Every popular these days is the electric violin. Most of my students (especially the girls), come to me every day and say they want to play like Lindsay Stirling. As a pretentious classical music elitist, I immediately throw up in my mouth a little. Then I think hey, if she helps little girls (or fellas) want to play the violin, then she’s doing a good thing.
That brings me to the subject at hand. What’s the difference between an acoustic violin and an electric one? Read below for all the details. You’ll be surprised at what you didn’t already know!
The Acoustic Violin
A traditional acoustic violin makes sound by amplifying the vibrations of the bowed string (or plucked). The vibrations are captured by the bridge and the sound waves are then pushed out through the sound holes and into the air. In layman’s terms, the bow makes a piece of wood vibrate and those vibrations are amplified by a box with two holes in it. Simple enough.
Obviously, you’ll achieve a better sound by having better materials and craftsmanship. A violin made from plastic will sound pretty bad. A violin made from plywood might sound better, but not by much. The best violins are made from spruce and are painstakingly handcrafted down to the millimeter. The interior of the ‘box’ is carved to different thicknesses in different spots (called graduations). There is a sound post and a bass bar that also help produce the beautiful tones you hear from a violin.
Acoustic Violin with a Pickup
Some people use a regular violin, but add a pickup to it. Then you plug the violin into an amp and jam out. This is what I do, but I don’t play jazz very often, and I rarely need amplification. If you’re going to play a lot of electric violin, you’ll need a dedicated one. Most pickups are fairly low profile but some can really make your instrument look robotic. The one thing I like about this rig is, I can hear myself because the violin is just a regular violin. Sound comes out when I play it, unlike a truly electric instrument like a guitar or violin that makes virtually no sound unless it’s plugged in.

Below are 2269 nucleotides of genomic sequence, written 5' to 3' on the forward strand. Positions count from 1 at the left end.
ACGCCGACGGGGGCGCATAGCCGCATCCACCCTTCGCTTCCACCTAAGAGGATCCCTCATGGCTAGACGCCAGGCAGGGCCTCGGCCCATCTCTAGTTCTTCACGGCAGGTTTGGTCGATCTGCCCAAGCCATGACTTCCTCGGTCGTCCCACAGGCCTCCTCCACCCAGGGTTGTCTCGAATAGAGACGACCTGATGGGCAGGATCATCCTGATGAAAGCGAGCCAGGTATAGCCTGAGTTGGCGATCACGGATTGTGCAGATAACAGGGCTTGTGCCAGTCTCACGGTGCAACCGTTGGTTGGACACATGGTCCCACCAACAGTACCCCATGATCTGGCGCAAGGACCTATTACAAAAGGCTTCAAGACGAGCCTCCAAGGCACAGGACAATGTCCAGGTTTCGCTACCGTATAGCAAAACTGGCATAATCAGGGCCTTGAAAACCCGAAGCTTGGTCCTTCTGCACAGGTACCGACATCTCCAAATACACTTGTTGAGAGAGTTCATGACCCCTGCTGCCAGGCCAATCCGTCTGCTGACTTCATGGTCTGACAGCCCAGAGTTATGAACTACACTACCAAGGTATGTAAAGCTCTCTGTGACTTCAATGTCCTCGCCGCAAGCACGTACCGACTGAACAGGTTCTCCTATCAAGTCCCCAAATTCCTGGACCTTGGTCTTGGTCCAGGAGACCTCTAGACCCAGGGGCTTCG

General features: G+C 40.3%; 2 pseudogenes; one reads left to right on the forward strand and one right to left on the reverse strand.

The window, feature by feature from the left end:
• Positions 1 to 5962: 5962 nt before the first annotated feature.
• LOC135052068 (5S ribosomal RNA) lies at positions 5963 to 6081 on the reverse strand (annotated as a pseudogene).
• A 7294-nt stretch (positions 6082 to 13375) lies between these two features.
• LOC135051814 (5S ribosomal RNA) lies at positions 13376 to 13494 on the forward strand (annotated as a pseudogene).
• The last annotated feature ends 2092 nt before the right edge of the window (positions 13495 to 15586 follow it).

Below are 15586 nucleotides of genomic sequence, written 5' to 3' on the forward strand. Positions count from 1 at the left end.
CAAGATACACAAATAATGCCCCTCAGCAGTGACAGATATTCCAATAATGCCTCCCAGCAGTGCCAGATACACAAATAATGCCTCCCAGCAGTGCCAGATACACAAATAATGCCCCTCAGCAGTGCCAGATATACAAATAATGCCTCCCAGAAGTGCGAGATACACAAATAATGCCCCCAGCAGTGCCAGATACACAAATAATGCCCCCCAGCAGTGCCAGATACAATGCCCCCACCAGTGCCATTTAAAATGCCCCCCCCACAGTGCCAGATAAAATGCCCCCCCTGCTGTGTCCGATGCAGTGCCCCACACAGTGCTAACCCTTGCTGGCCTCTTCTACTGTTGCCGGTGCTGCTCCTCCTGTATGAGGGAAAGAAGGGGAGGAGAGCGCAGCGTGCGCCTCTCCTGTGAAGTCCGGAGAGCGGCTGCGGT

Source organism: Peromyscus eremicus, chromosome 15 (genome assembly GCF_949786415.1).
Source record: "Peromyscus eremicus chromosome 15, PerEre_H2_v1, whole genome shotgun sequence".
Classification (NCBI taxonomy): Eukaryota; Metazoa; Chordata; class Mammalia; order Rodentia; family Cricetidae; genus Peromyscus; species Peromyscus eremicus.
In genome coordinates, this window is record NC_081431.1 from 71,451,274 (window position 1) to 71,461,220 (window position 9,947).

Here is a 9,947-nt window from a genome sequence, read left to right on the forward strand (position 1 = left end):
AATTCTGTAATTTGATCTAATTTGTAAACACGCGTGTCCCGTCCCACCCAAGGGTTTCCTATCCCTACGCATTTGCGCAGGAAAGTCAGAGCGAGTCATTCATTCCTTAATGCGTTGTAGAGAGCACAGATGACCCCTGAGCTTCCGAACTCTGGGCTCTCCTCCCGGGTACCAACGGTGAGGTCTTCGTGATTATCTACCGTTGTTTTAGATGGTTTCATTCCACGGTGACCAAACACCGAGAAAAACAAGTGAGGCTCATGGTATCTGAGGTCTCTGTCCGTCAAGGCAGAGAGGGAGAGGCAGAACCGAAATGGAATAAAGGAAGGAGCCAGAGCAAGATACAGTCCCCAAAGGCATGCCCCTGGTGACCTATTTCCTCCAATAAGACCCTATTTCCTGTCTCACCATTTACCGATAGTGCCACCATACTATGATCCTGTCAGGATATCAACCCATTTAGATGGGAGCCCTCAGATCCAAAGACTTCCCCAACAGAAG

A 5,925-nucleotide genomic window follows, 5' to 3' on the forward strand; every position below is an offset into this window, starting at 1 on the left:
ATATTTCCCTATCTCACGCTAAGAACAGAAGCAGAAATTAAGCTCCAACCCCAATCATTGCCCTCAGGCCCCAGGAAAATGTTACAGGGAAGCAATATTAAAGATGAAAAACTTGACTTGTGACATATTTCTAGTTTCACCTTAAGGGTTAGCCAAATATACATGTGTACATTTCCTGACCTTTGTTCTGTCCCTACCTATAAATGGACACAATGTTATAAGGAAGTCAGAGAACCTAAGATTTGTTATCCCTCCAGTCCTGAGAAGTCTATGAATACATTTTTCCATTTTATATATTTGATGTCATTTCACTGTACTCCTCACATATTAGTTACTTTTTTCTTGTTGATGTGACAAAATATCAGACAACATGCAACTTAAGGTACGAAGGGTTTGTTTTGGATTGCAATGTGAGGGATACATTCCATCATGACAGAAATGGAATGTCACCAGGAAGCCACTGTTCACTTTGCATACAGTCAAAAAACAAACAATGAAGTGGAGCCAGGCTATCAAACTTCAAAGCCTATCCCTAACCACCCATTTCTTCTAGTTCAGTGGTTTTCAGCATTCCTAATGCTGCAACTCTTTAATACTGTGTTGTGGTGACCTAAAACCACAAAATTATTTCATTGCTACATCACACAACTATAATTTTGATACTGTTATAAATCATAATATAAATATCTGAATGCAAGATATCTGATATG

The Electric Violin
The electric violin has none of the above craftsmanship. It doesn’t need it. An electric instrument is amplified by a pickup attached somewhere near where the sound is produced. In the case of an electric violin, that place is the bridge. The ‘box’ and sound holes are not necessary at all. Most truly electric instruments (guitar, violin, etc.) do not have a hollow body with holes like their acoustic counterparts. Because they don’t need these features, the body shape can be as wild as the imagination.
Because the electric version doesn’t have a hollow body, no sound comes out when you play it. Most electric players use headphones so they can hear themselves which is important. Always use a monitor or earbuds or some way you can hear what’s going on. Otherwise, there is chaos.
When it comes to the rest of the stuff you need to play the violin, there are some differences in accessories as well. Since an electric violin doesn’t benefit from a hollow body and overtones (a fancy word for unheard notes within a pitch), you don’t need to buy expensive strings. You should buy decent ones, but the best $100 synthetic gut strings will sound no different than $30 steel ones.
Same goes for the bow. You don’t need a $50,000 Tourte bow to play an electric when a $200 carbon fiber one will do just fine. You gain nothing with a more expensive or better bow. Take all that money you saved on strings and a bow and invest it in your cables and wires. Those will actually make your electric rig sound better or worse.
So now you know the real difference between a traditional acoustic violin and an electric one. If you think you may want to go the electric route, do yourself a favor and shop around. Also, if you decide you need a pickup for your existing violin, you should buy a second, inexpensive violin and then add the pickup to it. The best pickups (in terms of quality of sound) are not “easy on/easy off” accessories. It all depends on what you think you’ll use the electric violin for, but just like an acoustic one, don’t buy one that you’re not 100% in love with.
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